Operation Detachment, the attack on the Japanese island of Iwo Jima, was just the first step towards an attack on the island of Japan. Both Iwo Jima and Okinawa were important because the Americans needed a base from which to launch that final attack. Iwo Jima also had a radar warning system, with several small airports from which Japanese planes easily could target marine vessels. Therefore, it was vital that the island be captured. For the Americans, these airports would be a haven for any damaged B-29 “Superfortresses” bombers, who needed somewhere close by to land, or else be lost at sea. Three days before the invasion began, naval and air bombardments began on the island, in hopes of reducing the Japanese presence.
When the first Marine divisions landed on the beaches on February 19th, 1945, there was little resistance from the Japanese. But Iwo Jima was an unforgiving terrain of volcanic hardened ash and fine black cinder particles, that hindered both men and amphibious tractor vehicles (amtracs), trying to wade, or roll through it. Many amtracs got stuck on the edge of the beaches, where no traction was available and, eventually, the landing points began to back up with struggling soldiers and immobilized vehicles. The Japanese chose to wait until there was a large enough presence of American troops on the beaches, along with their immovable armored vehicles, and then they opened fire, creating a blood bath on the beaches.
There were over 21,000 Japanese soldiers hidden in a centralized cobweb of caves and corridors, similar to those at Peleliu, leading from one position to another, where attacks could take place at a moment’s notice. Led by General Tadamichi Kuribayashi, the Japanese soldiers were told that before they died on that island, they had to kill at least 10 Americans each, and they did their best to obey that order. Mount Suribachi was located at the southern end, where Japanese soldiers could see out and radio in positions to the northern end, thus setting up the concentrated firing line against those on the beaches. Once assault signal companies arrived on the scene, they were able to pinpoint where the firing was coming from, and American naval bombing became more accurate and effective. The persistent Americans continued landing on the beaches, and moving forward, until it finally became clear to the Japanese that they were outmanned and the Americans were there to take them down.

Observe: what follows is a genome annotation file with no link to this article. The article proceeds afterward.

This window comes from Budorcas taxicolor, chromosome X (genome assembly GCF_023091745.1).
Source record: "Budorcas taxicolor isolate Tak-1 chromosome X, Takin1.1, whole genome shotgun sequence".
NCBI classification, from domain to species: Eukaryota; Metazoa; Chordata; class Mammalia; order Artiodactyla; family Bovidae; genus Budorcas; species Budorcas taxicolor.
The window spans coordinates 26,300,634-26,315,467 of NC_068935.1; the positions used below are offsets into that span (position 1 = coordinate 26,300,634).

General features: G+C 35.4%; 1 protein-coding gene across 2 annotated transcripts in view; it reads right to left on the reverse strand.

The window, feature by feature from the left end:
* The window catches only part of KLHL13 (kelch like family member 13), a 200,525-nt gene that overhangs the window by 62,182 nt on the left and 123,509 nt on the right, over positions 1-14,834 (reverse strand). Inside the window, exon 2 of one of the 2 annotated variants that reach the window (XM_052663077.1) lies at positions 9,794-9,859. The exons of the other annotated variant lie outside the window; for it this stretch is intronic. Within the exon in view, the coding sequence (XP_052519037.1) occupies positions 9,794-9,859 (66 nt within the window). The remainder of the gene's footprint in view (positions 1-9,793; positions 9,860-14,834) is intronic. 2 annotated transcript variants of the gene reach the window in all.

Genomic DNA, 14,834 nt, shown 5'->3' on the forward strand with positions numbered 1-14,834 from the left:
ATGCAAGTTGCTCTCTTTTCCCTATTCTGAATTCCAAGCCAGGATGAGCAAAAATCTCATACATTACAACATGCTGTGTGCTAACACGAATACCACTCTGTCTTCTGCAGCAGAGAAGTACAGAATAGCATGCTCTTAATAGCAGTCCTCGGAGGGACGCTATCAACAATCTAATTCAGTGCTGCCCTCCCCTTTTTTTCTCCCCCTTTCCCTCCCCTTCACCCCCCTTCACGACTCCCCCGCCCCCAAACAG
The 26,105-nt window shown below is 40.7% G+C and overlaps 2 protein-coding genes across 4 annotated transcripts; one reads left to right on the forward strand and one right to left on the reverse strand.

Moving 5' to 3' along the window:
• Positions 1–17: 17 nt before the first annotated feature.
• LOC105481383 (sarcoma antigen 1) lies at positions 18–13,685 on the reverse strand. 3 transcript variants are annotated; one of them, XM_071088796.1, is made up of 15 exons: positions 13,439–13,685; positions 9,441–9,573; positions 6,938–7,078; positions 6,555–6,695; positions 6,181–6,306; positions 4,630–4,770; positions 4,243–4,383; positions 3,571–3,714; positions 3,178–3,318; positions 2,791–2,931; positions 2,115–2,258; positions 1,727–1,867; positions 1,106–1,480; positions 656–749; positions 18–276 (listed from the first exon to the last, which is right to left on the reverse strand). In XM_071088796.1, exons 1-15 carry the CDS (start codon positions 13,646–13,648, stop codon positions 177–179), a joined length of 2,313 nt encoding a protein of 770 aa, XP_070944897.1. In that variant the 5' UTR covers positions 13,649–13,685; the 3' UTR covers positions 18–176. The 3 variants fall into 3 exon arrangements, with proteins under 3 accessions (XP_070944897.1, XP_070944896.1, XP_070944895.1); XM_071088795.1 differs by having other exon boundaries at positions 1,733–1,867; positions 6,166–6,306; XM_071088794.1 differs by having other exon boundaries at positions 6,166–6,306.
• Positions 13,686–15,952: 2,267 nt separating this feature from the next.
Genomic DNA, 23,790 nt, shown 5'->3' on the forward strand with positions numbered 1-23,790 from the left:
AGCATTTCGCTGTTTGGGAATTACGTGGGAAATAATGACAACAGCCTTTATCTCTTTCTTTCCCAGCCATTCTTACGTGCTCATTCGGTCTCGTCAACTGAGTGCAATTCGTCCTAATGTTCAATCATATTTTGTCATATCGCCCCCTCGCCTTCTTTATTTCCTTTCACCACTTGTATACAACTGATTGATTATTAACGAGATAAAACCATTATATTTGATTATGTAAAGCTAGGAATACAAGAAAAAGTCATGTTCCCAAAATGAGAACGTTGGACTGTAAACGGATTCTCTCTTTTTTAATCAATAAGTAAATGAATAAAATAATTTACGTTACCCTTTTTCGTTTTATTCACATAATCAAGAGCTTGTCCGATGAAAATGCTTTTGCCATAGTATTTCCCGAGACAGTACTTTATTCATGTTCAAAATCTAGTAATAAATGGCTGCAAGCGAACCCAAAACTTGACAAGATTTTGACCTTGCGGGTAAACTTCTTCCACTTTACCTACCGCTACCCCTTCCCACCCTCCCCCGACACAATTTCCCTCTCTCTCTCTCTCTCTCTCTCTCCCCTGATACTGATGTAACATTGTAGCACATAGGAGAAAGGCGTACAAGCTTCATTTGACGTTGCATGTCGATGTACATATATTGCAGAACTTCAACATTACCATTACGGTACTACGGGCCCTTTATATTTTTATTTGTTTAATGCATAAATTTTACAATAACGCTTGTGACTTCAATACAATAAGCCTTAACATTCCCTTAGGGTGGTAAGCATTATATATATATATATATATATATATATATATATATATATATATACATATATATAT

One Marine regiment headed south to strike at Mount Suribachi, and as they moved over the terrain towards their goal, they bombed and burned pillboxes, caves, and sealed up any connecting tunnels they could find. It was a brutal hard path they made with their flamethrowers, grenades, rockets, and whatever else they could use, to destroy the enemy.
After this battle, a Marine group of soldiers climbed their way up Mount Suribachi, meeting little resistance by then. They finally reached the summit on February 23rd, whereupon the Marines raised the American flag, immortalized in a famous photograph by Joseph John Rosenthal, seen in newspapers around the world. The Marine Corps War Memorial statue that is located close to Arlington National Cemetery in Arlington, Virginia, is modeled after this picture. When the flag went up, the Marines below cheered loudly and the navy vessel commanders and sailors, who had been watching the journey up the hill through binoculars, had the ship horns blown. It boosted the morale of the fighters on the field of battle and they renewed the fight to capture the island.
Another Marine group had already moved north into what was known as the ‘meatgrinder’, fighting in gullies, caverns, and on ledges, to defeat the enemy. They used flamethrowers and, when possible, tanks. They were also assisted by warship and aircraft bombings, pulverizing the terrain wherever needed, but it was mainly a battlefield conducted on foot. With the addition of another Marine division, as well as a surprise attack at night, the Japanese defenses finally fell apart, and Iwo Jima was officially won by the Americans on March 26th, 1945. The battle had been fought, inch by inch, with many lives lost.
Facts to know:
Fifth Marine Amphibious Corps
|NOTE: There were two flags planted on the summit. The first flag was much smaller, 54 inches by 28 inches, and after it was set in place, there was an attack on the flag setters by the Japanese. There were still several active caves in place with Japanese soldiers determined to remove the flag, who had not been caught before in previous fighting. But, the threat was finally eliminated. This flag was immediately claimed by the Secretary of the Navy James Forrestal, who was watching from a ship. Colonel Chandler Johnson, who had sent up the first flag, then decided to send up another flag, a much bigger one (See C. Peter Chen). First flag raisers were: Lt. Schrier, Platoon Sgt. Ernest Thomas, Sgt. Hansen, Corp. Lindberg, and Louis Charlo.
The second flag, 4 feet by 8 feet, was sent up the hill, and it is this flag setting that Rosenthal took a picture of. There were five Marines and one Navy corpsman. Their names were: Cpl. Harlon block, Navy Pharmacist’s Mate John Bradley, Cpl. Rene Gagnon, PFC Franklin Sousley, Sgt. Michael Strank, and Cpl. Ira Hayes. It was finally learned that this flag had been retrieved from a sinking ship at Pearl Harbor.
Three were later killed in the continued battle on Iwo Jima: Strank, Sousley, and Block.